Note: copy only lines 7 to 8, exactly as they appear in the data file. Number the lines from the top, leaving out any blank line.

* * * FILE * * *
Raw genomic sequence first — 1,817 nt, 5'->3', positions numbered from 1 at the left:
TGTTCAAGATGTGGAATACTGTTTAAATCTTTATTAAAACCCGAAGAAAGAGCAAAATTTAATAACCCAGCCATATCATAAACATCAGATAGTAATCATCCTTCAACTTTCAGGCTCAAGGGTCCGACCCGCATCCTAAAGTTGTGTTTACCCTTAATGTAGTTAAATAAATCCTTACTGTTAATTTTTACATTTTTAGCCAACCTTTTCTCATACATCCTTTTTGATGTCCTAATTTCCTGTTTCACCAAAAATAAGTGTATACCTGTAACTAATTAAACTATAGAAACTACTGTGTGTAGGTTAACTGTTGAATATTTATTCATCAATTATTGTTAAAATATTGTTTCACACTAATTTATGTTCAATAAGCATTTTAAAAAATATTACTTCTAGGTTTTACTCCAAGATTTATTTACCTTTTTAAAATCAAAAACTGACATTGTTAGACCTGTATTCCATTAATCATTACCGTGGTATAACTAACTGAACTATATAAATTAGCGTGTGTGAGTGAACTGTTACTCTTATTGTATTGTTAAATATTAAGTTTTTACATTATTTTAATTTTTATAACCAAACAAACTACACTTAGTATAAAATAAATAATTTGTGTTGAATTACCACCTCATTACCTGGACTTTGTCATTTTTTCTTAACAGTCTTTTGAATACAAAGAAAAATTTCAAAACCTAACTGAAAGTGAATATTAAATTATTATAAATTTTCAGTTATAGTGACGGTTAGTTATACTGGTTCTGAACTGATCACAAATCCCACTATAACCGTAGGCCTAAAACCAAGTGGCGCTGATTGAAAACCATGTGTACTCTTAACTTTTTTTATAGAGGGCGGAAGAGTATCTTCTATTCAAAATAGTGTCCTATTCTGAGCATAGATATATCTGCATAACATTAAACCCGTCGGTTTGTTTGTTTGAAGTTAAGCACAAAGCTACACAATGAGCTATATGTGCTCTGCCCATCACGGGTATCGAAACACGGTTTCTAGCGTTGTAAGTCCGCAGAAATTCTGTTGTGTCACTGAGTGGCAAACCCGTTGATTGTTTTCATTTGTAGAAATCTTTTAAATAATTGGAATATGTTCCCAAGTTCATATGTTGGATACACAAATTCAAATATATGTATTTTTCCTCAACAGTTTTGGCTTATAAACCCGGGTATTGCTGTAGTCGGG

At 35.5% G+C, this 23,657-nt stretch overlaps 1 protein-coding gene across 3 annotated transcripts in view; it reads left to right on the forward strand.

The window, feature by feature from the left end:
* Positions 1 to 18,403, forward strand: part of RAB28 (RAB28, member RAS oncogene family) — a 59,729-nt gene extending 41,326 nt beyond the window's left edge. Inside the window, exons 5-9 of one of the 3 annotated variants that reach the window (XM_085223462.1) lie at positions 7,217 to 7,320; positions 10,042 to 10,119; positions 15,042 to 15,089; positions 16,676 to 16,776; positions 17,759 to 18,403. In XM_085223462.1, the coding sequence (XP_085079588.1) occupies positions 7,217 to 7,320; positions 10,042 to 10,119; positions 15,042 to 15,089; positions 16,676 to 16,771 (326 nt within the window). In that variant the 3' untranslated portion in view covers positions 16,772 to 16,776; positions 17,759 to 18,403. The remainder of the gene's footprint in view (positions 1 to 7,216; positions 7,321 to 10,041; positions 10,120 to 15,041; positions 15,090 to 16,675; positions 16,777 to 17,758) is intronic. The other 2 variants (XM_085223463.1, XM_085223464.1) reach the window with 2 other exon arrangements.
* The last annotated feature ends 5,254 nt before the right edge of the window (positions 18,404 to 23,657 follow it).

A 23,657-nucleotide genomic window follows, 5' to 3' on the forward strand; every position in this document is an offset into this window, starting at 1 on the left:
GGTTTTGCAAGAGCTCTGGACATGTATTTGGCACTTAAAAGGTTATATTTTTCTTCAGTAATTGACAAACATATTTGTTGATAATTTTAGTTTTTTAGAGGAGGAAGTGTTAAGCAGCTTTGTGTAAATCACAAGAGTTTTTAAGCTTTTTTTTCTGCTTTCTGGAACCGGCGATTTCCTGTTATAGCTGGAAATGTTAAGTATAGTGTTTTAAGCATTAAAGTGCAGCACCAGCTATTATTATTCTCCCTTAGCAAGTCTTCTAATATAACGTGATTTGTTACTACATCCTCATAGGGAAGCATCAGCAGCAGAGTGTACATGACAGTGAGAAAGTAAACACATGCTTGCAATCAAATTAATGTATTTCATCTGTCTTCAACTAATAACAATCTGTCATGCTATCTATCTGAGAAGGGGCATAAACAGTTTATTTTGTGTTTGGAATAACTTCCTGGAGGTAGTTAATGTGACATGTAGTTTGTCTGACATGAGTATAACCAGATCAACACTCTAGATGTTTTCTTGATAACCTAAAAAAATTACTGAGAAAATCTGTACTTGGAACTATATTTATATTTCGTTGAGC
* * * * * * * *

A 23,657-nucleotide genomic window follows, 5' to 3' on the forward strand; every position in this document is an offset into this window, starting at 1 on the left:
GGTTTTGCAAGAGCTCTGGACATGTATTTGGCACTTAAAAGGTTATATTTTTCTTCAGTAATTGACAAACATATTTGTTGATAATTTTAGTTTTTTAGAGGAGGAAGTGTTAAGCAGCTTTGTGTAAATCACAAGAGTTTTTAAGCTTTTTTTTCTGCTTTCTGGAACCGGCGATTTCCTGTTATAGCTGGAAATGTTAAGTATAGTGTTTTAAGCATTAAAGTGCAGCACCAGCTATTATTATTCTCCCTTAGCAAGTCTTCTAATATAACGTGATTTGTTACTACATCCTCATAGGGAAGCATCAGCAGCAGAGTGTACATGACAGTGAGAAAGTAAACACATGCTTGCAATCAAATTAATGTATTTCATCTGTCTTCAACTAATAACAATCTGTCATGCTATCTATCTGAGAAGGGGCATAAACAGTTTATTTTGTGTTTGGAATAACTTCCTGGAGGTAGTTAATGTGACATGTAGTTTGTCTGACATGAGTATAACCAGATCAACACTCTAGATGTTTTCTTGATAACCTAAAAAAATTACTGAGAAAATCTGTACTTGGAACTATATTTATATTTCGTTGAGC